Country: Albania
Language: English
Finds emails: No
Comments: No matter what the URL is (ending with “.al” or “”), always leave out the “.al” when entering it in the URL field. This website (or any other .al Whois lookup services) is pretty much useless when it comes to offering any information about .al websites or their owners.

Trivia: Albania’s name in Albanian is Shqipëri. This roughly translates to “land of the understanding”.


Country: Argentina
Language: Spanish, but Google Translate works well
Finds emails: No
Comments: n/a

Trivia: Argentina is a Spanish word for “silvery”. This word originates from the Latin word for silver: argentum. Argentina is the 10th largest producer of silver in the world.


Country: Australia
Language: English
Finds emails: Yes
Comments: n/a

Trivia:  The name Australia comes from the Latin word australis, meaning southern. Since the early 20th century, the country has colloquially been referred to as Oz.


Country: Brazil
Language: Portuguese (see Comments for more details)
Finds emails: Yes
Comments: Google Translate doesn’t work well for this website. The captcha is not easy to work with. It shows you a set of numbers or letters and gives you a question (always in Portuguese but easy to figure out) such as “How many letters?” or “What the consonants?”.

To properly operate the website, you need to first enter the URL into the top field. Then answer the captcha question. After you do that, hit enter. Do NOT click the green “Consult/Consultar” button on the right of the URL field. If you don’t follow these instructions, you’ll have to do the entire process over again.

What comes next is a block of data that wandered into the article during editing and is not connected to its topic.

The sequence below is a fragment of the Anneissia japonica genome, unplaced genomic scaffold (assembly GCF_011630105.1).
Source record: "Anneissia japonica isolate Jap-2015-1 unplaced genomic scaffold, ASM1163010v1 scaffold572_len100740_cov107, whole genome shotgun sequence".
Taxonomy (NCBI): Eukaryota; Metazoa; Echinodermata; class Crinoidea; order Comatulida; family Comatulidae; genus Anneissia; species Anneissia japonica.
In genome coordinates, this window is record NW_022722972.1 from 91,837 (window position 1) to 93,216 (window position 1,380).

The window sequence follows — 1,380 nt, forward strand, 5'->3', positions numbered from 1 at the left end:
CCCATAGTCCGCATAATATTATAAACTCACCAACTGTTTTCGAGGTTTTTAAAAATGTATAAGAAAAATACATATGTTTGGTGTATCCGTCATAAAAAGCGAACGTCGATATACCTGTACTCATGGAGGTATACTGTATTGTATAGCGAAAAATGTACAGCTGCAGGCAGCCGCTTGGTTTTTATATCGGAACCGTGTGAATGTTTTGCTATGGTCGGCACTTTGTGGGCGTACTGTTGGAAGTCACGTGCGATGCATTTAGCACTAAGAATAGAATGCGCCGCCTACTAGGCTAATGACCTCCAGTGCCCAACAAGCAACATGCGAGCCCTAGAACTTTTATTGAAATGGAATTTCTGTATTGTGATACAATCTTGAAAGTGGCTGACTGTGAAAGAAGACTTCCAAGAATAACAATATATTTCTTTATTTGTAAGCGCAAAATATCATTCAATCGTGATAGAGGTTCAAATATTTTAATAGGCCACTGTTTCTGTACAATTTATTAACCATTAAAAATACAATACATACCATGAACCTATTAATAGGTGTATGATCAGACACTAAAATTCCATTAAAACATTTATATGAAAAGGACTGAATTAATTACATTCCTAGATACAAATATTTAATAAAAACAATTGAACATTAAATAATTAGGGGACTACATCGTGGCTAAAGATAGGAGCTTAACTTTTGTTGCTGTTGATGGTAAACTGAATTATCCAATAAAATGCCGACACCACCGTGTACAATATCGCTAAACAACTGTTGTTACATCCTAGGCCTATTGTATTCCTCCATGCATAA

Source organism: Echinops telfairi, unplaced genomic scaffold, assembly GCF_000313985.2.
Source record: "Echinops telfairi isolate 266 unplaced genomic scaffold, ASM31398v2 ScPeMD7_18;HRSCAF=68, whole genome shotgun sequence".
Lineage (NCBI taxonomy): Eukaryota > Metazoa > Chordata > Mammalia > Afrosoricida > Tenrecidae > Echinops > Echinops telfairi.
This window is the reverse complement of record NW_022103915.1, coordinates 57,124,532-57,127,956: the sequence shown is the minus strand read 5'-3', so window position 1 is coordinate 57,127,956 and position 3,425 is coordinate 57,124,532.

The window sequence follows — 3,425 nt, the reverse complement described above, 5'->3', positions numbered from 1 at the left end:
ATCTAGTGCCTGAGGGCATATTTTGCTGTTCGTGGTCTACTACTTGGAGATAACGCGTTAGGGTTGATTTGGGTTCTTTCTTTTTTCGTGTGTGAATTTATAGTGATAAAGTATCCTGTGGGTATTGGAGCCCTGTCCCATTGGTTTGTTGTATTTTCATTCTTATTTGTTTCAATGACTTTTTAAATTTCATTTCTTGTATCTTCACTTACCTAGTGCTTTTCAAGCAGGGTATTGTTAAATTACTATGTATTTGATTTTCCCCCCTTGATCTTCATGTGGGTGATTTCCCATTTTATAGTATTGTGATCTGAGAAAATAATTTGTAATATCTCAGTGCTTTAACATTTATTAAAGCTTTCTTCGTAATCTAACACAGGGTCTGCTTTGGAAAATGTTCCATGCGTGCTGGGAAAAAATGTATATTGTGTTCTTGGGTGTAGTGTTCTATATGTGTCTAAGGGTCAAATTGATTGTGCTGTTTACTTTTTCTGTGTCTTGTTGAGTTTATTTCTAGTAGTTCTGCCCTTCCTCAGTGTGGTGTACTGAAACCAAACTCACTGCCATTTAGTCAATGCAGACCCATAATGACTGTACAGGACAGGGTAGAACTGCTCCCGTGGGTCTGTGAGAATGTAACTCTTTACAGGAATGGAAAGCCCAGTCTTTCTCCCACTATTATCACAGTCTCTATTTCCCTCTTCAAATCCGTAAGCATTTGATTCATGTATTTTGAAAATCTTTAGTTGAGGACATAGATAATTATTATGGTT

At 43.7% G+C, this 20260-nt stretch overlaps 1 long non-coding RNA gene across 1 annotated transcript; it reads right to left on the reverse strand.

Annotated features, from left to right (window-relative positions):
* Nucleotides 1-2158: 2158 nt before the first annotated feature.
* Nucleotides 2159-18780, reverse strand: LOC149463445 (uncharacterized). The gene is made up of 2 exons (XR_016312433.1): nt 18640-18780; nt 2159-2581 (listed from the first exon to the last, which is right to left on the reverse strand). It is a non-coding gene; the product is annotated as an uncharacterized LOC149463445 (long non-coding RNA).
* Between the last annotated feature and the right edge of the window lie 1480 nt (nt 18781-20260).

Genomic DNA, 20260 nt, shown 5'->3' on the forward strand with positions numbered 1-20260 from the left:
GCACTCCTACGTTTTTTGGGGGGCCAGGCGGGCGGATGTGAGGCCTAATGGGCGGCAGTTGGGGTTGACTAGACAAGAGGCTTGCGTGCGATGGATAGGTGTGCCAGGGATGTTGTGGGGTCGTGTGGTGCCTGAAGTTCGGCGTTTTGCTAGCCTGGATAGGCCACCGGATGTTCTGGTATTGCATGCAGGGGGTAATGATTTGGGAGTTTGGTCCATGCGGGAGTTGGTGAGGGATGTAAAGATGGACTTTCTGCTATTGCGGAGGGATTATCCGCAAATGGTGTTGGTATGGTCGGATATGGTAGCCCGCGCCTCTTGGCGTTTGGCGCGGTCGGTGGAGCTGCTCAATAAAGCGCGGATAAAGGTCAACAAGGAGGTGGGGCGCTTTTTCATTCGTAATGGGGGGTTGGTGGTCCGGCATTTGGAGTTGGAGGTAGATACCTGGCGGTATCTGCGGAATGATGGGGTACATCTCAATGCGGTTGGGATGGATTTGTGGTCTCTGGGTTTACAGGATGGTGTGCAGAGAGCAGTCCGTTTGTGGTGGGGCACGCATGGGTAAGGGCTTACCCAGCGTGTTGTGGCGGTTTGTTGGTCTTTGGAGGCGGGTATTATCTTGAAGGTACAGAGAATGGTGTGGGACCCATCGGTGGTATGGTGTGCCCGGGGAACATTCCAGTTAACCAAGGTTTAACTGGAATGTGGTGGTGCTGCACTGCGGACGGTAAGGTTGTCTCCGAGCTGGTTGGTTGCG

Trivia: Brazil’s name comes from brazilwood (pau-brasil in Portuguese). Brazilwood is an endangered tree that was once plentiful on the Brazilian coastline.


Country: Switzerland
Language: English
Finds emails: No
Comments: n/a

Trivia: The TLD .ch comes from Confoederatio Helvetica (Latin for the Swiss Confederation, the country’s official name in English). Switzerland has four official names in each of its four official languages: Schweizerische Eidgenossenschaft (German), Confédération Suisse (French), Confederazione Svizzera (Italian), and Confederaziun Svizra (Romansh).


Country: Chile
Language: Spanish, but Google Translate works well
Finds emails: No
Comments: n/a

Trivia: From the beginning of Spanish rule in 1535, Chile was spelled “Chili”. The name originated from a Native American language but no one has agreed on which one (Quechua, Aymara, or Mapuche). This spelling was in use in English until 1900.


Country: Czech Republic
Language: Czech, but Google Translate works well
Finds Emails: Yes
Comments: n/a

Trivia: Before Czechoslovakia split in 1993, the country used the TLD .cs. Slovakia’s TLD is now .sk.